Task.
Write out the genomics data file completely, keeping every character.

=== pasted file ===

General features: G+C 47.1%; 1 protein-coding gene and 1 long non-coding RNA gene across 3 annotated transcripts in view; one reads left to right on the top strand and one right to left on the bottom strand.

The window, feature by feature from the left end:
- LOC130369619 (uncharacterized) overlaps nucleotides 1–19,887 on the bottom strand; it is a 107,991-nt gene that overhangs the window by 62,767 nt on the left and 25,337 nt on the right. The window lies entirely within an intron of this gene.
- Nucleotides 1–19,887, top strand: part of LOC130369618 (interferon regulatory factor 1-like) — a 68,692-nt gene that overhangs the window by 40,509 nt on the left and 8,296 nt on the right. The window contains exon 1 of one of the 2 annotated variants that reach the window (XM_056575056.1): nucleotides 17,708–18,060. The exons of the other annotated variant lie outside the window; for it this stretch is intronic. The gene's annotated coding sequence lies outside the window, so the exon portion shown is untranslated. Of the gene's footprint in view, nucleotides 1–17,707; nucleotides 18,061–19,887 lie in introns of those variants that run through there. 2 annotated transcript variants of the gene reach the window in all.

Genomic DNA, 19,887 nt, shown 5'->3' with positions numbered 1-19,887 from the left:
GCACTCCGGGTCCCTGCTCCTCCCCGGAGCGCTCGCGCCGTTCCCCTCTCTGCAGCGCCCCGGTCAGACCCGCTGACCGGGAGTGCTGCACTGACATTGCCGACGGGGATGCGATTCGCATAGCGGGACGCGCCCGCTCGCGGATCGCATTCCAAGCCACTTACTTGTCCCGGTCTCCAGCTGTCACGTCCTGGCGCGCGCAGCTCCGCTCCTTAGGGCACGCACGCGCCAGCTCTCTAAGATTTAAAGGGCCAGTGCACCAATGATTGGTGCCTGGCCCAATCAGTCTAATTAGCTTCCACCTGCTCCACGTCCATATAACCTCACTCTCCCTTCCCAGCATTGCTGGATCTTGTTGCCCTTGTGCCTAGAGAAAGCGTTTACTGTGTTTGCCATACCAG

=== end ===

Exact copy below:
General features: G+C 47.1%; 1 protein-coding gene and 1 long non-coding RNA gene across 3 annotated transcripts in view; one reads left to right on the top strand and one right to left on the bottom strand.

The window, feature by feature from the left end:
- LOC130369619 (uncharacterized) overlaps nucleotides 1–19,887 on the bottom strand; it is a 107,991-nt gene that overhangs the window by 62,767 nt on the left and 25,337 nt on the right. The window lies entirely within an intron of this gene.
- Nucleotides 1–19,887, top strand: part of LOC130369618 (interferon regulatory factor 1-like) — a 68,692-nt gene that overhangs the window by 40,509 nt on the left and 8,296 nt on the right. The window contains exon 1 of one of the 2 annotated variants that reach the window (XM_056575056.1): nucleotides 17,708–18,060. The exons of the other annotated variant lie outside the window; for it this stretch is intronic. The gene's annotated coding sequence lies outside the window, so the exon portion shown is untranslated. Of the gene's footprint in view, nucleotides 1–17,707; nucleotides 18,061–19,887 lie in introns of those variants that run through there. 2 annotated transcript variants of the gene reach the window in all.

Genomic DNA, 19,887 nt, shown 5'->3' with positions numbered 1-19,887 from the left:
GCACTCCGGGTCCCTGCTCCTCCCCGGAGCGCTCGCGCCGTTCCCCTCTCTGCAGCGCCCCGGTCAGACCCGCTGACCGGGAGTGCTGCACTGACATTGCCGACGGGGATGCGATTCGCATAGCGGGACGCGCCCGCTCGCGGATCGCATTCCAAGCCACTTACTTGTCCCGGTCTCCAGCTGTCACGTCCTGGCGCGCGCAGCTCCGCTCCTTAGGGCACGCACGCGCCAGCTCTCTAAGATTTAAAGGGCCAGTGCACCAATGATTGGTGCCTGGCCCAATCAGTCTAATTAGCTTCCACCTGCTCCACGTCCATATAACCTCACTCTCCCTTCCCAGCATTGCTGGATCTTGTTGCCCTTGTGCCTAGAGAAAGCGTTTACTGTGTTTGCCATACCAG